Consider Tuckahoe: an arbitrary and gerrymander-ish patch stretching on the map from the highway into the bay and designated a “hamlet” as a municipal afterthought. Home to four tax-evading, exclusive golf courses, and many modest houses. Home, that is, to what used to be called “working-class” families.
Tuckahoe, with its landscape and many neighborhoods dotted with disruptive, eyesore commercial and industrial businesses, guaranteed perpetuity by the transfer of “pre-existing” zoning with the sale of land — in defiance of zoning intent. Nestled within this hamlet is the fiefdom of the Tuckahoe School, funded by an outrageous tax rate, now spending approximately $40,000 per student, per year. While the tax rate is high, the relative standing of the school is not.
Further disfigured by the commercial swath of the highway and the implanted businesses, Tuckahoe is and has been a prime target for every lousy development scheme to come down the pike, especially those that demand zoning changes to increase density and profit. Enter the Full Gospel “affordable housing” complex proposed for County Road 39 and touted by Jay Schneiderman [“Southampton Town Board Gives Green Light To 60-Unit Affordable Housing Application,” 27east.com, January 29].
Pushing opposition and balanced consideration aside, Mr. Schneiderman asserts that if he says something, it is sufficient unto law: “I don’t have to make the case for the need for affordable rentals. I’ve said many times — we need them, and we need them particularly east of the Shinnecock Canal.”
On the contrary, he and his board must draw on the public’s wishes and the services taxpayers provide (boards, commissions, consultants) to present reasoned and informed arguments when decisions affect the public purse and the community at large. Issuing proclamations ex cathedra on a case-by-case basis doesn’t cut it.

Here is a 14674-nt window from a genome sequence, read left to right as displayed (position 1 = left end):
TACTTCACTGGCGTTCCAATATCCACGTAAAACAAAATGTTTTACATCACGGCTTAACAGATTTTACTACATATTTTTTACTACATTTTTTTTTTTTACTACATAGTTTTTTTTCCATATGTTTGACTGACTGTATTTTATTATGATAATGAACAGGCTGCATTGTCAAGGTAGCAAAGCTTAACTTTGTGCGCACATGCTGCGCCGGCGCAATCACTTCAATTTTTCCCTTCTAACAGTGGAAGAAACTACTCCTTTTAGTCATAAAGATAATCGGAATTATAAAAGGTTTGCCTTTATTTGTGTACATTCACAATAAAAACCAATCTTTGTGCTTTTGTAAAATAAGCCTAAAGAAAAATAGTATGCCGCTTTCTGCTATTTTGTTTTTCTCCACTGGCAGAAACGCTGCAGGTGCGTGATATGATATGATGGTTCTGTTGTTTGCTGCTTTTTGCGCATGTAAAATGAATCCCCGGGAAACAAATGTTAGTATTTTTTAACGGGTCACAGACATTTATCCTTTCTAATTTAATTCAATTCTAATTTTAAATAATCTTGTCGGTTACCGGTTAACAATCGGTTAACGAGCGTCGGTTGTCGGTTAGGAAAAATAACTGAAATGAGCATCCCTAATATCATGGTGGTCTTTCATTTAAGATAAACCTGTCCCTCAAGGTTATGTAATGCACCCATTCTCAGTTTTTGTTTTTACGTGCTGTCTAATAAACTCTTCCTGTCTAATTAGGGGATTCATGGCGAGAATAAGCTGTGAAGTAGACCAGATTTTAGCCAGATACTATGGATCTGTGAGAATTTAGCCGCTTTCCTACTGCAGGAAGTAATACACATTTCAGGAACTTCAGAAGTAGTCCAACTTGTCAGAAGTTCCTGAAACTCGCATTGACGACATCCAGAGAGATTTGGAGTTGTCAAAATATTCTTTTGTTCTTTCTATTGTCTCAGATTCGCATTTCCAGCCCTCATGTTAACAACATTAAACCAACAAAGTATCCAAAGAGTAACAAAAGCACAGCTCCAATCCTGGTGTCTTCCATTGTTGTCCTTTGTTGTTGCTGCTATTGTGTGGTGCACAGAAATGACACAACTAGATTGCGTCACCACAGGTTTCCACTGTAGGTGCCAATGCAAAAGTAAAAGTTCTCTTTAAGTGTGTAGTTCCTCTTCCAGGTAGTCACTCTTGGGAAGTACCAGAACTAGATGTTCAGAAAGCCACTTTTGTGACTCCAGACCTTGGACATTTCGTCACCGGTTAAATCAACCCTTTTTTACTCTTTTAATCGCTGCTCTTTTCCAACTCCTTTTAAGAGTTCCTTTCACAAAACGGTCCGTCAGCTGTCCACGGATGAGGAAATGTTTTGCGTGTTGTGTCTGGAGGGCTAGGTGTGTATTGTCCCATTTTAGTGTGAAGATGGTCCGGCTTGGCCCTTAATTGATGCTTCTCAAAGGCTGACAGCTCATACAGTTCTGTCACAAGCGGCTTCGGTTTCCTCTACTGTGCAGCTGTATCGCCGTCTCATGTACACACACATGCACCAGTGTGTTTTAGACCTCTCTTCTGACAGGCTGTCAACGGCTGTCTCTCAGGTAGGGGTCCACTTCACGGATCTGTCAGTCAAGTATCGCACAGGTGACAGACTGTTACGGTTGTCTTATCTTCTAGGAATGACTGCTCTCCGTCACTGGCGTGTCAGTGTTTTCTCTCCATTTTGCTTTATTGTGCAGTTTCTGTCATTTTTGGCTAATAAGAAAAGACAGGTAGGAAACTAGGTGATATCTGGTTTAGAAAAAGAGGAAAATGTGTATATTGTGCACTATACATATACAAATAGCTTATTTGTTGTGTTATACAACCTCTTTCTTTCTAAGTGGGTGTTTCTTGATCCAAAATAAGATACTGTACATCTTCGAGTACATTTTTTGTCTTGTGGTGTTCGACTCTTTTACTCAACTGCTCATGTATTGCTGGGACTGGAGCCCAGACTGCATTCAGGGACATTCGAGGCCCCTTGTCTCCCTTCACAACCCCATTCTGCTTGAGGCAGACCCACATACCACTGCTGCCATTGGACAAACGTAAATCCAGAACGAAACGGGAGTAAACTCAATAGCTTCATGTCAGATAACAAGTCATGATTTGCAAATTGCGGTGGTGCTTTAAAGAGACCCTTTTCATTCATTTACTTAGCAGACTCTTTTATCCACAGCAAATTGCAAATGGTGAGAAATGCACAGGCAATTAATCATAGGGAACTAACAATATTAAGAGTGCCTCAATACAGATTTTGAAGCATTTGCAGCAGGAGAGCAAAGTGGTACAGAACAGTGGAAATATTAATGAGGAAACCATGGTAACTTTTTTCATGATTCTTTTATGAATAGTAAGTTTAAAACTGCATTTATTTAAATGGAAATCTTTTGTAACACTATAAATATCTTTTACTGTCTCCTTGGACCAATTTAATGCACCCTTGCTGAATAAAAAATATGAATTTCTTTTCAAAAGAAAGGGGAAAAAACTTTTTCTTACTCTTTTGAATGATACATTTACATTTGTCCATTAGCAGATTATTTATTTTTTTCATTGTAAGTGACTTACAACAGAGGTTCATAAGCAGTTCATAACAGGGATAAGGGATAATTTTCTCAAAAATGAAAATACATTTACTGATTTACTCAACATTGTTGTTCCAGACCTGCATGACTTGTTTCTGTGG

As always, Mr. Schneiderman refers slyly to “our workers,” as in: “We have a serious lack of places where our workers can afford to live a decent life” — again perpetuating the marketing myth that this housing would be being built for “local” workers, when he knows full well that the housing is open to everyone, working or indigent, in the United States, by law.
The onerous taxation, overdevelopment and unconsidered decisions — absent authentic environmental, financial and social context input — made by an unreflective board glomming on to every politically correct proposition danced in front of them is destroying “affordable housing” and a decent life for the people who worked all their lives to buy, restore and maintain houses here, and pay millions of dollars into Tuckahoe School. We cannot be further burdened by a nontaxable development that will serve to import problems from everywhere to here.
Mr. Schneiderman and his cohorts better stop the bluster talk and seriously start considering Tuckahoe.
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One fine body…